Civil disobedience

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Rosa Parks in 1955. She became famous for refusing to obey set regulations. Her individual action of civil disobedience started the Montgomery Bus Boycott, which is one of the largest movements against racial segregation. In addition, this launched Martin Luther King, Jr., who was involved with the boycott, to prominence in the civil rights movement.

Civil disobedience is the active refusal to obey certain laws, demands and commands of a government, or of an occupying power, without resorting to physical violence. It is one of the primary tactics of nonviolent resistance.

The American author Henry David Thoreau pioneered the modern theory behind this practice in his 1849 essay Civil Disobedience, originally titled "Resistance to Civil Government".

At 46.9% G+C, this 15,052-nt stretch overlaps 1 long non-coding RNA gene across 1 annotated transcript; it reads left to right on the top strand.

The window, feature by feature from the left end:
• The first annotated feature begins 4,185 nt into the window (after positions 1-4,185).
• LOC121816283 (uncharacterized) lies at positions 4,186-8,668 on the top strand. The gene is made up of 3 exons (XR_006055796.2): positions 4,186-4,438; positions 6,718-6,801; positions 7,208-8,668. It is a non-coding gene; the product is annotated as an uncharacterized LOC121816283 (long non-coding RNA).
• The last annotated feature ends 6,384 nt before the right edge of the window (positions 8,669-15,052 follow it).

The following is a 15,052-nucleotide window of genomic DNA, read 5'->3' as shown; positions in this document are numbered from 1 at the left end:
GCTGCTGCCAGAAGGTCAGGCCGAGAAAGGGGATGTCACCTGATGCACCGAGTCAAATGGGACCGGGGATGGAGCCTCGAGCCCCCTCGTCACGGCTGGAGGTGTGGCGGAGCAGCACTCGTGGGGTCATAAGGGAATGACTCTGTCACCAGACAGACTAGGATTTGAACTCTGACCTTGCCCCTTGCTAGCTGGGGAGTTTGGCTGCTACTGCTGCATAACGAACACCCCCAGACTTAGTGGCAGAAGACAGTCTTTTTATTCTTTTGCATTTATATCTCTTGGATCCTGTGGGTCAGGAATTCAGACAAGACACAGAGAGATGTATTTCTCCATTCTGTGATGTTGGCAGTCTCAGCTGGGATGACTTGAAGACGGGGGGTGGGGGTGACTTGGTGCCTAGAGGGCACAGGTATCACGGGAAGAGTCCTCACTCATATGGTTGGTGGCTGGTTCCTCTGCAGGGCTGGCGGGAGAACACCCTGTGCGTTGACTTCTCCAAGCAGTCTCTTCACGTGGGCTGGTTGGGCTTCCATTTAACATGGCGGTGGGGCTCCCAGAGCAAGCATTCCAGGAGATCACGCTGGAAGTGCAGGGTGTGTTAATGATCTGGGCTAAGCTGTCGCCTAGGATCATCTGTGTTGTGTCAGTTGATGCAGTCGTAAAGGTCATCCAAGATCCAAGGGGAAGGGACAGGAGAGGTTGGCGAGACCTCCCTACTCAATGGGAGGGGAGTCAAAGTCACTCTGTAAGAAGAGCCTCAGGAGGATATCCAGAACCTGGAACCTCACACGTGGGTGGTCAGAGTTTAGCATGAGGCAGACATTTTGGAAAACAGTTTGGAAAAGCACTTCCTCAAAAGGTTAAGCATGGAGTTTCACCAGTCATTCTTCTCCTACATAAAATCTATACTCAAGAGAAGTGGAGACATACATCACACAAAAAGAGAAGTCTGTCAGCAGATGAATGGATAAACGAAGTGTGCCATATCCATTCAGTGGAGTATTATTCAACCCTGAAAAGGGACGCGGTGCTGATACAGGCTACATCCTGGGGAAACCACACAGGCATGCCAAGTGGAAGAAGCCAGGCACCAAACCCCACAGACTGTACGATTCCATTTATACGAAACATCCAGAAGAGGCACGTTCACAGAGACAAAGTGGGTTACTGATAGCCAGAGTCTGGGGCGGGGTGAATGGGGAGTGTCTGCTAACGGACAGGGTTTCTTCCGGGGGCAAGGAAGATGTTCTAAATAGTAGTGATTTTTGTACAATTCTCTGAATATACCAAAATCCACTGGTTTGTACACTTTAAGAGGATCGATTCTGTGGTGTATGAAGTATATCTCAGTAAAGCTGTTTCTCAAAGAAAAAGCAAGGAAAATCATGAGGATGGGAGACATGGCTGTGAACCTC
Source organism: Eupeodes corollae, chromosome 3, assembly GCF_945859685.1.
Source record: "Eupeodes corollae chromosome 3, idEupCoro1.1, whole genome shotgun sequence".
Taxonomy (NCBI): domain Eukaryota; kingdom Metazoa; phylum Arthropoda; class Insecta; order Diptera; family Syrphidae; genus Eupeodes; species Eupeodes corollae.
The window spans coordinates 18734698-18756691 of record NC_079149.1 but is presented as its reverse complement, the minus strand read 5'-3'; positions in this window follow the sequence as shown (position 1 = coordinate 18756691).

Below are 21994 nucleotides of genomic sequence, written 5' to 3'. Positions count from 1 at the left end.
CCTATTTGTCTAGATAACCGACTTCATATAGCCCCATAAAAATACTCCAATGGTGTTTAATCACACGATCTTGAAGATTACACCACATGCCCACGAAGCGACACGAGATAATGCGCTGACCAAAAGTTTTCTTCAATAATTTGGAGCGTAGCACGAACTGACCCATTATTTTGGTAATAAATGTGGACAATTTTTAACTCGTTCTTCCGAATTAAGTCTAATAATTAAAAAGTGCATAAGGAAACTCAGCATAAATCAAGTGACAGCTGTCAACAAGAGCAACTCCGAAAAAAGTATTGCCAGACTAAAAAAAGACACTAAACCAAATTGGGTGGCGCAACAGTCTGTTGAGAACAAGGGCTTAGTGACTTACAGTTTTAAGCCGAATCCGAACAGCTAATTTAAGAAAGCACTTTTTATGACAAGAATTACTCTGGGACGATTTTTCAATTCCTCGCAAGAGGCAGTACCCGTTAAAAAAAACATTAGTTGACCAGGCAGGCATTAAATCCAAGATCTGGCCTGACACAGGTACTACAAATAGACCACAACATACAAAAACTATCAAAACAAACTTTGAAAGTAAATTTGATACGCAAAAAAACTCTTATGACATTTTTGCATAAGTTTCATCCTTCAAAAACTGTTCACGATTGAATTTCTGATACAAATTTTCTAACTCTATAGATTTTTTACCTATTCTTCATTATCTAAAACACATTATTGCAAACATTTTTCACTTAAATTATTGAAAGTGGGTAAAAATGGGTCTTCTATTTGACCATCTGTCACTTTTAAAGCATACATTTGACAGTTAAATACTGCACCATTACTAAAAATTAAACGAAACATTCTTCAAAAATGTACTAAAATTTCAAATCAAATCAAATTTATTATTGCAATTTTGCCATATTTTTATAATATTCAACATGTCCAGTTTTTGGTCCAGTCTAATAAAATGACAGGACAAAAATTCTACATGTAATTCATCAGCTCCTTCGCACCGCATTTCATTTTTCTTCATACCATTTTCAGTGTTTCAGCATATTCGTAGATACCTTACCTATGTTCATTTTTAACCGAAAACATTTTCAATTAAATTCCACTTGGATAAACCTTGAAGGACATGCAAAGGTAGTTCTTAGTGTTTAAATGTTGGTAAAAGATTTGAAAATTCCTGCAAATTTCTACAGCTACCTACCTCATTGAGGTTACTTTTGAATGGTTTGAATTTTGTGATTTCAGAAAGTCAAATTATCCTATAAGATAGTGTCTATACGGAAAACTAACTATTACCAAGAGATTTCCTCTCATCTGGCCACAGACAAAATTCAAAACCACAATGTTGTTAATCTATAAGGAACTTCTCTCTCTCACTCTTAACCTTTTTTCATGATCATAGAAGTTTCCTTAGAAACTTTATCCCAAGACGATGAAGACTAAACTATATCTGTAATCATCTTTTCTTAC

Mohandas Karamchand Gandhi (also known as Mahatma Gandhi) used non-violent civil disobedience in South Africa in a campaign for civil rights for the people who came from India and lived in South Africa. This campaign was from 1893-1914. When Gandhi returned to India, he used civil disobedience in the campaign for the independence of India from the British rule.

Dr. Martin Luther King, Jr, and young activists in the American civil rights movement of the 1960s also adopted civil disobedience techniques, during and after the Vietnam War.